What is benign prostate hyperplasia or BPH?
The prostate is a small gland in the pelvis classically described as the size of a walnut or chestnut. It is about 30 g or 1 ounce large. It sits just beneath the bladder. The urethra, which is the small tube where urine exits the bladder, runs right through the center of the prostate gland, continuing out the penis. The prostate has several functions, which include the production of fluid for semen, closing the urethra up toward the bladder during ejaculation, and converting normal testosterone to a stronger version named dihydrotestosterone (DHT).
Benign means it’s noncancerous
BPH is the benign noncancerous growth of prostate cells that occurs as men age. This process is present in 50% of men over the age of 50. The percentage increases with age, reaching 90% once men reach the age of 85. The degree of enlargement is variable in men, with some men having slight enlargement and other men having their gland triple or quadruple in size. We do not fully understand why this occurs. We do know that there is a relationship between BPH and DHT. There are other risk factors that correlate with the development of BPH, such as obesity and the related insulin resistance and hypertension, age, and genetics.
Effects of the prostate growing
As the prostate grows, it can begin to cause issues to the base of the bladder and the segment of the urethra it surrounds. The portion of the prostate called the transitional zone will compress on the urethra, causing static obstruction of the urine flowing out of the bladder. This will require more contractile force by the bladder to get urine past the prostatic urethra. This may result in hesitation, weak steam, and straining to start urination. The prostate gland can also grow superiorly into the floor of the bladder, changing the normal structure of the bladder neck and causing problems initiating urination. There is also a decrease of the smooth muscle and collagen within the prostate, making the gland stiffer and causing more resistance.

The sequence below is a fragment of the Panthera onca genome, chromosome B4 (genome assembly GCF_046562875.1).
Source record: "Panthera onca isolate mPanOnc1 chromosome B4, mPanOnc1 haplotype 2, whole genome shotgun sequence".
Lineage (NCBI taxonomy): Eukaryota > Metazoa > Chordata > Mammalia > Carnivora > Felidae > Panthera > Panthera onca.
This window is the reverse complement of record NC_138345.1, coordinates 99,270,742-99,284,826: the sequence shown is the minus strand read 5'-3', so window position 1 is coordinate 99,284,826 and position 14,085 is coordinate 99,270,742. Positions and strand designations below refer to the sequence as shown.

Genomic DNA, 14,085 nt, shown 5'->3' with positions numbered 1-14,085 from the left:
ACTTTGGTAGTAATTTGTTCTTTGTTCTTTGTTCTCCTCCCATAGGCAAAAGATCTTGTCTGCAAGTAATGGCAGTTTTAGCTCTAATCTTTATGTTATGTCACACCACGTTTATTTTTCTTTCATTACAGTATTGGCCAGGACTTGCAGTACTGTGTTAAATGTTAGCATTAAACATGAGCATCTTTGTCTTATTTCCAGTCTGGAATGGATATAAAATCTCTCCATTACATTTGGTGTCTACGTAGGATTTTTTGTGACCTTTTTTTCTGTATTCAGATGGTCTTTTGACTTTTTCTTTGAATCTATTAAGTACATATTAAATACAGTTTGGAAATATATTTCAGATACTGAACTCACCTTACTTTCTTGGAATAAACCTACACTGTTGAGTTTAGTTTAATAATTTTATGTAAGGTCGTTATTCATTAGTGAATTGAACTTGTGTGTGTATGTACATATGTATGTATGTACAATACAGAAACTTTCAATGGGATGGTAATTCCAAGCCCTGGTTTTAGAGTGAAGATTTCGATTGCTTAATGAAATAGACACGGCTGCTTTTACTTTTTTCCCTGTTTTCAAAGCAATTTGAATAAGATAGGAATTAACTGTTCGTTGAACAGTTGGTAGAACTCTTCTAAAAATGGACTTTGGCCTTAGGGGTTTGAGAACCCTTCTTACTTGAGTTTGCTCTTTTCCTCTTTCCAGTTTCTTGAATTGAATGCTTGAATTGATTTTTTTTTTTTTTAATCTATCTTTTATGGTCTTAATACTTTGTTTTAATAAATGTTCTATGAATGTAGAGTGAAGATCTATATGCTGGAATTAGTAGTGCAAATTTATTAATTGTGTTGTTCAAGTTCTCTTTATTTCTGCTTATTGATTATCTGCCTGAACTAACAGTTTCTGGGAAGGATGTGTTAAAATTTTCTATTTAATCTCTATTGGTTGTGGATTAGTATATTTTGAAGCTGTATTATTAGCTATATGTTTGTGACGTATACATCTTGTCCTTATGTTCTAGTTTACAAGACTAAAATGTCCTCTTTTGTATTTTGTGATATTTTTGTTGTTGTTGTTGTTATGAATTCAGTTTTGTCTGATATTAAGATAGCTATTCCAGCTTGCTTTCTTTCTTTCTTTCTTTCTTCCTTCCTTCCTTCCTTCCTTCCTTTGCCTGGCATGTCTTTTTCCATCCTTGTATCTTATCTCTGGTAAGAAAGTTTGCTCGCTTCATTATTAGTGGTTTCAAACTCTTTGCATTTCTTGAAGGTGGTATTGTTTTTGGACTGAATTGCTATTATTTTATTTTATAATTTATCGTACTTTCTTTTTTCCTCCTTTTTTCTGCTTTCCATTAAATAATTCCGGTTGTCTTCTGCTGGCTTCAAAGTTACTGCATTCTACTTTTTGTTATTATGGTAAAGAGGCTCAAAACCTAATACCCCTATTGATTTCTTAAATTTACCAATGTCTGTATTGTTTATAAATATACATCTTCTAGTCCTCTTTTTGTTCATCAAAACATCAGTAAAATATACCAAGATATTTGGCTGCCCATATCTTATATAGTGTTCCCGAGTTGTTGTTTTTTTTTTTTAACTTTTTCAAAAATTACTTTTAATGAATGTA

Together these changes result in the retention of urine within the bladder and changes to the bladder wall, both of which further increase the frequency of urination during the day and at night. These symptoms are referred to as lower urinary tract symptoms or LUTS.
Contact a specialist about your benign prostate hyperplasia
Symptoms of an enlarged prostate gland do not have to be part of the aging process. There are conservative therapies, medications, and minimally invasive treatments. If you are experiencing any of the symptoms, you should seek evaluation by a specialist.